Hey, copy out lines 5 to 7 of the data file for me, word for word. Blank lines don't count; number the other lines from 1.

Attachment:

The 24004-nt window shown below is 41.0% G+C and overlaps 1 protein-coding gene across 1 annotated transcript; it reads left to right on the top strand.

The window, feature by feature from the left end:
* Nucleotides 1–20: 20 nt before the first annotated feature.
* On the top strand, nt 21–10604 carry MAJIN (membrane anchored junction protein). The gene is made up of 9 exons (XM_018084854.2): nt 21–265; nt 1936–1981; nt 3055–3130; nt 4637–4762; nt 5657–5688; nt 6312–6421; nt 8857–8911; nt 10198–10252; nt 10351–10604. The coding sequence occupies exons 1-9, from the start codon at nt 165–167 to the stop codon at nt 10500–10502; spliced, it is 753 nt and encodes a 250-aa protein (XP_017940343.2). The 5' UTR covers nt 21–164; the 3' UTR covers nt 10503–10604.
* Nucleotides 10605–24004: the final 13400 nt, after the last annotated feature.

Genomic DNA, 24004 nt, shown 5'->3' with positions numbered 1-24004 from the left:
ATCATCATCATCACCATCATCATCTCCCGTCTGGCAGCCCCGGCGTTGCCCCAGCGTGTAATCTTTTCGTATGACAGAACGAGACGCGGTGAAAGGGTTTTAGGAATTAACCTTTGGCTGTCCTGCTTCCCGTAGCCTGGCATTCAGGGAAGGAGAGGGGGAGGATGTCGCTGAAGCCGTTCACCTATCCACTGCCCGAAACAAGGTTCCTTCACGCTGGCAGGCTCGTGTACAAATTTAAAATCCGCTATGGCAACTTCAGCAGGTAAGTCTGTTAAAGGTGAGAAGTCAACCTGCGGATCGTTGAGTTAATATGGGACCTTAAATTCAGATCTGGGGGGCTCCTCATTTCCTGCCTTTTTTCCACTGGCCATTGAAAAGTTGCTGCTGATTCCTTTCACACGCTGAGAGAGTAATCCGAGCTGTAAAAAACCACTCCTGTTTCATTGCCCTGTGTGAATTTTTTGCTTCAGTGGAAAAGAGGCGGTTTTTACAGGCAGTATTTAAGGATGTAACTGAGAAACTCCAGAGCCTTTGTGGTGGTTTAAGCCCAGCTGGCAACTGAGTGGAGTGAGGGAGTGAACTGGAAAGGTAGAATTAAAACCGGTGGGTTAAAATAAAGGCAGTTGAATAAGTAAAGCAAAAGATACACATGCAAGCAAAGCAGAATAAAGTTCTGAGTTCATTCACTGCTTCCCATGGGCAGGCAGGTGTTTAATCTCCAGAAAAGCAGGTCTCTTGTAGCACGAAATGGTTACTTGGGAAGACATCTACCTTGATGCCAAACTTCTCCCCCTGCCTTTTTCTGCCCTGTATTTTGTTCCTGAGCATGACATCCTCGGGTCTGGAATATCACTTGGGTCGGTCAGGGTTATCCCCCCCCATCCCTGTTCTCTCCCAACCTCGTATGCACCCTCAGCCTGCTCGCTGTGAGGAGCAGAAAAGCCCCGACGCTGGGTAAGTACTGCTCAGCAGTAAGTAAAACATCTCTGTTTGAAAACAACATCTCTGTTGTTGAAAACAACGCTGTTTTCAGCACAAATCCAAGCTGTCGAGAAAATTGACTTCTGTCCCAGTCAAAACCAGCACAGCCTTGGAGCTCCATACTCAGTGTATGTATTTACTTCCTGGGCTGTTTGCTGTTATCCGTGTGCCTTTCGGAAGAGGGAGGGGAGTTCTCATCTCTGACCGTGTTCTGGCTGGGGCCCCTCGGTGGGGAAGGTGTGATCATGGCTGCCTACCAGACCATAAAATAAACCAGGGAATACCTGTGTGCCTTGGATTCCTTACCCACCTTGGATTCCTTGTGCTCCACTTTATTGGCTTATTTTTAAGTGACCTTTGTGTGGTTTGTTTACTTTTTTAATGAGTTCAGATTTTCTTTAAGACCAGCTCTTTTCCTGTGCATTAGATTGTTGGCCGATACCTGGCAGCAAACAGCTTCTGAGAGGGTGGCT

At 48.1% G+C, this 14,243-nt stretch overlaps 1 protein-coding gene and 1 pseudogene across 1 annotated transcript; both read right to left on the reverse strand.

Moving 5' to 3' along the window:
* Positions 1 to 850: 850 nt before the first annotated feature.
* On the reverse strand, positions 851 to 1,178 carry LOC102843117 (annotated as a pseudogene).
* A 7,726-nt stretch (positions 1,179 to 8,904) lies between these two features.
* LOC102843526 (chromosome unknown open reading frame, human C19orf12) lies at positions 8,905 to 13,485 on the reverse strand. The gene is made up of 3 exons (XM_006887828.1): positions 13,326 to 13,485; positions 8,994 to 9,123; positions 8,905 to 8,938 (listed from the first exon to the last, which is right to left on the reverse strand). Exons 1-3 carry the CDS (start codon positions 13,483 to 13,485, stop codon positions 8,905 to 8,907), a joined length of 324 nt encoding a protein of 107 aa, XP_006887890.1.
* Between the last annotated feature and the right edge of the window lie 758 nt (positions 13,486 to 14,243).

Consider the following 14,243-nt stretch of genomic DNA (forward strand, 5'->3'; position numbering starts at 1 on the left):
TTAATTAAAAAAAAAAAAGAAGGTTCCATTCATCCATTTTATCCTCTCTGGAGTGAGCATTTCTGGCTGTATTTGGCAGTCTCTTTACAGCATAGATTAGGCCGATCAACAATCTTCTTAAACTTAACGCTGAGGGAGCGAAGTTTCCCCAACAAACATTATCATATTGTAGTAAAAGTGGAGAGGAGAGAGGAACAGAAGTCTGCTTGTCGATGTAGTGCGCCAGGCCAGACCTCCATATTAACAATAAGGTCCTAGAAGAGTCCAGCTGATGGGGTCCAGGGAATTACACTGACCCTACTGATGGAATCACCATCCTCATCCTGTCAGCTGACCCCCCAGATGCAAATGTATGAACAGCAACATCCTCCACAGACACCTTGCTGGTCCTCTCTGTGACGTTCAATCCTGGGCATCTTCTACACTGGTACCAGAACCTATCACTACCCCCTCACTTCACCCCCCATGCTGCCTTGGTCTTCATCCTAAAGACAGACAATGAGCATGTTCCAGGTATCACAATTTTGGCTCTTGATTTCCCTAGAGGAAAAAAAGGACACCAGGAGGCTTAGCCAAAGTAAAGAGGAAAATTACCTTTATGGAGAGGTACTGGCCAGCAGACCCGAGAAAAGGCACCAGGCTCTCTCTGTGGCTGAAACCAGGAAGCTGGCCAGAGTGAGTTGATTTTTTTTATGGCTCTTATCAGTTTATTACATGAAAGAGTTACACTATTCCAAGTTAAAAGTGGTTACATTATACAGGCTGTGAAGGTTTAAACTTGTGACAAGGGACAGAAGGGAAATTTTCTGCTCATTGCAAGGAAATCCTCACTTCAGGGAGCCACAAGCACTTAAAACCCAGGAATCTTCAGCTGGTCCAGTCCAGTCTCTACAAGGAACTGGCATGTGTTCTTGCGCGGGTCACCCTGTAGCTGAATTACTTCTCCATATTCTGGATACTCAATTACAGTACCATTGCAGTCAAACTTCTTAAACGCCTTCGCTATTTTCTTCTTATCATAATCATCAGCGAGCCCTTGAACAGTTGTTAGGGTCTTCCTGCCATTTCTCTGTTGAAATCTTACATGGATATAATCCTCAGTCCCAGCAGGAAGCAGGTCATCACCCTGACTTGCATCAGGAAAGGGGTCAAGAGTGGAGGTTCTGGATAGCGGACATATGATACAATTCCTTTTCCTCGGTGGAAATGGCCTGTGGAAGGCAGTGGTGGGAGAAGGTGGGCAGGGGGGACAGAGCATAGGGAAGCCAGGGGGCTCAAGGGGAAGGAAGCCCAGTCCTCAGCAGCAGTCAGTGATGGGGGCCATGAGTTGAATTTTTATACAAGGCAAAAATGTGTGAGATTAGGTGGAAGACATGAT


* Nucleotides 10605–24004: the final 13400 nt, after the last annotated feature.

Genomic DNA, 24004 nt, shown 5'->3' with positions numbered 1-24004 from the left:
ATCATCATCATCACCATCATCATCTCCCGTCTGGCAGCCCCGGCGTTGCCCCAGCGTGTAATCTTTTCGTATGACAGAACGAGACGCGGTGAAAGGGTTTTAGGAATTAACCTTTGGCTGTCCTGCTTCCCGTAGCCTGGCATTCAGGGAAGGAGAGGGGGAGGATGTCGCTGAAGCCGTTCACCTATCCACTGCCCGAAACAAGGTTCCTTCACGCTGGCAGGCTCGTGTACAAATTTAAAATCCGCTATGGCAACTTCAGCAGGTAAGTCTGTTAAAGGTGAGAAGTCAACCTGCGGATCGTTGAGTTAATATGGGACCTTAAATTCAGATCTGGGGGGCTCCTCATTTCCTGCCTTTTTTCCACTGGCCATTGAAAAGTTGCTGCTGATTCCTTTCACACGCTGAGAGAGTAATCCGAGCTGTAAAAAACCACTCCTGTTTCATTGCCCTGTGTGAATTTTTTGCTTCAGTGGAAAAGAGGCGGTTTTTACAGGCAGTATTTAAGGATGTAACTGAGAAACTCCAGAGCCTTTGTGGTGGTTTAAGCCCAGCTGGCAACTGAGTGGAGTGAGGGAGTGAACTGGAAAGGTAGAATTAAAACCGGTGGGTTAAAATAAAGGCAGTTGAATAAGTAAAGCAAAAGATACACATGCAAGCAAAGCAGAATAAAGTTCTGAGTTCATTCACTGCTTCCCATGGGCAGGCAGGTGTTTAATCTCCAGAAAAGCAGGTCTCTTGTAGCACGAAATGGTTACTTGGGAAGACATCTACCTTGATGCCAAACTTCTCCCCCTGCCTTTTTCTGCCCTGTATTTTGTTCCTGAGCATGACATCCTCGGGTCTGGAATATCACTTGGGTCGGTCAGGGTTATCCCCCCCCATCCCTGTTCTCTCCCAACCTCGTATGCACCCTCAGCCTGCTCGCTGTGAGGAGCAGAAAAGCCCCGACGCTGGGTAAGTACTGCTCAGCAGTAAGTAAAACATCTCTGTTTGAAAACAACATCTCTGTTGTTGAAAACAACGCTGTTTTCAGCACAAATCCAAGCTGTCGAGAAAATTGACTTCTGTCCCAGTCAAAACCAGCACAGCCTTGGAGCTCCATACTCAGTGTATGTATTTACTTCCTGGGCTGTTTGCTGTTATCCGTGTGCCTTTCGGAAGAGGGAGGGGAGTTCTCATCTCTGACCGTGTTCTGGCTGGGGCCCCTCGGTGGGGAAGGTGTGATCATGGCTGCCTACCAGACCATAAAATAAACCAGGGAATACCTGTGTGCCTTGGATTCCTTACCCACCTTGGATTCCTTGTGCTCCACTTTATTGGCTTATTTTTAAGTGACCTTTGTGTGGTTTGTTTACTTTTTTAATGAGTTCAGATTTTCTTTAAGACCAGCTCTTTTCCTGTGCATTAGATTGTTGGCCGATACCTGGCAGCAAACAGCTTCTGAGAGGGTGGCT